A Writers Guide to Yarrow



This is an herbaceous plant that grows up to 3 feet in height. Leaves are long, bipinnate or tripinnate, almost feathery, and arranged in a spiral on the stems. Clusters of 15 to 40 tiny disk flowers are surrounded by three to eight white ray flowers, which in turn, are arranged in a flat-topped inflorescence (cluster of flowers arranged on a stem). This is a complex flower!

At higher elevations the white ray flower are pink to lilac. Hybrid flowers are yellow, orange, and red.


Botanical Name: Achillea millefolium

Common/Folk Names: Bloodwort (not to be confused with Sanguinaria, also known as bloodwort), Carpenter’s Weed, Devil’s Nettle, Field Hop, Gordaldo, Herbal Militaris, Knight’s Milfoil, Milfoil, Nosebleed Plant, Old Man’s Pepper, Plumajillo (Spanish for ‘little feather’), Sanguinary, Soldier’s Woundwort, Staunchweed, Thousand-leaf, Thousand-seal, Yarrow, Yarroway, and Yerw.

Life Cycle: perennial
Habitat: everywhere, weed like growth in grasses, meadows, pastures, and by the roadside; native to Eurasia, and found widely from the UK to China. In North America, both native and introduced genotypes, and both diploid and polyploid plants are found
Blooms: June to September

Smell: mild, sweet, similar to that of rosemary and oregano; leaves have a peppery scent
Taste: bitter

yarrow leaves

yarrow leaves


  • Yarrow’s essential oil contains chemicals called proazulenes that make it a dark blue. This essential oil kills the larvae of the Aedes albopictus mosquito (aka the tiger or forest mosquito).
  • Yarrow in the garden repels some pest insects while attracting good ones.
  • It’s used to combat soil erosion due to its drought resistance.
  • People who are allergic to ragweed are often allergic to yarrow.


  • Yarrow pollen was found in a 60,000-year-old Neanderthal grave in Shanidar Cave, Iraq.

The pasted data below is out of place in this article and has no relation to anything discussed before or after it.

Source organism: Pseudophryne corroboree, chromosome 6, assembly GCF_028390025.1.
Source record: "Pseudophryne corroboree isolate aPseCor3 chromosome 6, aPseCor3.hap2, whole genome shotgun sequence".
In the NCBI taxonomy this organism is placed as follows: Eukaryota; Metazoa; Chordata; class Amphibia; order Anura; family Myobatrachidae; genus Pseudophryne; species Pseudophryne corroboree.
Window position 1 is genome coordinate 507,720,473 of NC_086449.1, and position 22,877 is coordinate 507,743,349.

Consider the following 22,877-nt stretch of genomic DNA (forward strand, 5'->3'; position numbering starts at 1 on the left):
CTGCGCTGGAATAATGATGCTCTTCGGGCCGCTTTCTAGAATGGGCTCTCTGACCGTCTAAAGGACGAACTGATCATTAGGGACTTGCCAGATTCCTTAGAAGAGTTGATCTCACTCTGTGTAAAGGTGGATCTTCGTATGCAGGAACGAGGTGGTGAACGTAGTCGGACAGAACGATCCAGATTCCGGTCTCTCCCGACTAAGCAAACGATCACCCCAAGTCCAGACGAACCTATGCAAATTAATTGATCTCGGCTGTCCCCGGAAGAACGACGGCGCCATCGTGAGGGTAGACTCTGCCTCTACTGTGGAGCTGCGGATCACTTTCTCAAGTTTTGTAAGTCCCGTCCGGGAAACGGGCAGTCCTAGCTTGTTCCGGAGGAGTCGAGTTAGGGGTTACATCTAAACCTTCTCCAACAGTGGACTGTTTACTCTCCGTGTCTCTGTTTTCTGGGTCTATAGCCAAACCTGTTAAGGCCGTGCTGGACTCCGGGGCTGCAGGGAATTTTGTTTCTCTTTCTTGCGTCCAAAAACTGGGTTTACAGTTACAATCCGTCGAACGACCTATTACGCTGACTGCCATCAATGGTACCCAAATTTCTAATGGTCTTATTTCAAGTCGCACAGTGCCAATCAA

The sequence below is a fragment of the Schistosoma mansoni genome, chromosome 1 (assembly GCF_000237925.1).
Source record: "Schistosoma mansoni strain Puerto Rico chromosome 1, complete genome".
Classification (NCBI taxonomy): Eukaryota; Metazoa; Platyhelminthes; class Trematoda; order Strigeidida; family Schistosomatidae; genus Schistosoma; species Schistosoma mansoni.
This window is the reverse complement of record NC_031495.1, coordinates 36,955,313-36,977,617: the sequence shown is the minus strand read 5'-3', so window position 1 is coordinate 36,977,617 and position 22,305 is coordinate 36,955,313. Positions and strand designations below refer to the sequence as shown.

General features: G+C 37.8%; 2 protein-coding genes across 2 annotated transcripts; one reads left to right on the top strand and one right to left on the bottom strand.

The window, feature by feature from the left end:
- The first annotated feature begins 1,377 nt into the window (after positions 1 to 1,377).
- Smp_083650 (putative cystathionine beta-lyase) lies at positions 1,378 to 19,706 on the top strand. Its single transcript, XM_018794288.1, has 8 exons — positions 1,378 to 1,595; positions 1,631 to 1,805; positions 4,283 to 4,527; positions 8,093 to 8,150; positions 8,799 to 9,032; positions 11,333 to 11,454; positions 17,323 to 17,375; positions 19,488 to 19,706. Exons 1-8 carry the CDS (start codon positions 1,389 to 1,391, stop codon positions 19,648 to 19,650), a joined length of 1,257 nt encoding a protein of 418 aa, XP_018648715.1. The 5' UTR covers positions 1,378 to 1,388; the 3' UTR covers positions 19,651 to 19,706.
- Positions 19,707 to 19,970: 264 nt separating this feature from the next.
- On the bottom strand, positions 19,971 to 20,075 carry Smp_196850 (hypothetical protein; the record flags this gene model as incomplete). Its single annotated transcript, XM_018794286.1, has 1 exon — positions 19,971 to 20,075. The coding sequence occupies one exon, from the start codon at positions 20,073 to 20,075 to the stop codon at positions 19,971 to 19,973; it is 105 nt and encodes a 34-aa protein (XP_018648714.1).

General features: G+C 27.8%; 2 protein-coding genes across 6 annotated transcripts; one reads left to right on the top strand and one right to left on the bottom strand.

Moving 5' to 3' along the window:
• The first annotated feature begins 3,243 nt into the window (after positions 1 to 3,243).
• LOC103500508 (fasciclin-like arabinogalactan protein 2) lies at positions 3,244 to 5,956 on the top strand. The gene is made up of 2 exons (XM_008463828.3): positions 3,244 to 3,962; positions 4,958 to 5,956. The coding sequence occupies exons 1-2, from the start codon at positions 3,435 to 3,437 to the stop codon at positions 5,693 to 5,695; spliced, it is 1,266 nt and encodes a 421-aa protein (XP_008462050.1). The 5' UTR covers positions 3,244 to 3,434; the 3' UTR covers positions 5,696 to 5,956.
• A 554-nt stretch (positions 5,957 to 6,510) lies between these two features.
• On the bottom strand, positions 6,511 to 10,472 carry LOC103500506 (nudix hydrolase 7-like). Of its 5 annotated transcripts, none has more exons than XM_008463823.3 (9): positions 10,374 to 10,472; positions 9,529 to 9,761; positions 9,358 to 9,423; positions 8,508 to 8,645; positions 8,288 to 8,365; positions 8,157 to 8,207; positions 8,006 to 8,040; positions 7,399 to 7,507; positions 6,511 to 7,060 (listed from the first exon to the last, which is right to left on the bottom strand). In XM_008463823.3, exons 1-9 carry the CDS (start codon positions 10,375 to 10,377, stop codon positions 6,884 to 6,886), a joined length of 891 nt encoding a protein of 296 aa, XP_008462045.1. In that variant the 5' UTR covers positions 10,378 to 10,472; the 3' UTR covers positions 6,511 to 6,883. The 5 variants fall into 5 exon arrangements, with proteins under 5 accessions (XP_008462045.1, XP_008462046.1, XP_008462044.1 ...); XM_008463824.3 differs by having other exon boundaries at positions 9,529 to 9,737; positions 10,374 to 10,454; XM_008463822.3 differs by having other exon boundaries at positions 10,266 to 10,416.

• Druids used it to predict the weather. Though I couldn’t find out how, I did find folklore that states when yarrow blooms abundantly, winter will be good.
  • Yarrow ointment has been used to stop bleeding, as a diaphoretic, astringent, tonic, stimulant, and mild aromatic.
  • Yarrow tea is used to alleviate colds and fevers.
  • It has been used to stop a nose bleed as well as to start a nose bleeds (to alleviate headaches).
  • Yarrow has been used as snuff.
  • In the 17th century, it was added to salads and soups.
  • The flowers have been used instead of hops to brew beer. Linnaeus believed beer made this way was more intoxicating.
red yarrow

red yarrow


  • In Greek mythology, yarrow grew from the rust that Achilles scraped from his spear. It was used to stanch bleeding wounds of his soldiers.
  • In China, it was believed that yarrow brightened the eyes and promoted intelligence.
  • The Chinese use it for divination called I-Ching.
  • The Saxons wore yarrow amulets to protect against blindness, robbers, and dogs.
  • During the middle ages, yarrow was believed to assist in both summoning the devil and driving him away.
  • Hanging a posy of yarrow over the bed on the wedding night or adding yarrow to the bridal bouquet will ensure lasting love (or at least for seven years).
  • Hanging yarrow over a cradle will keep a baby safe from witches.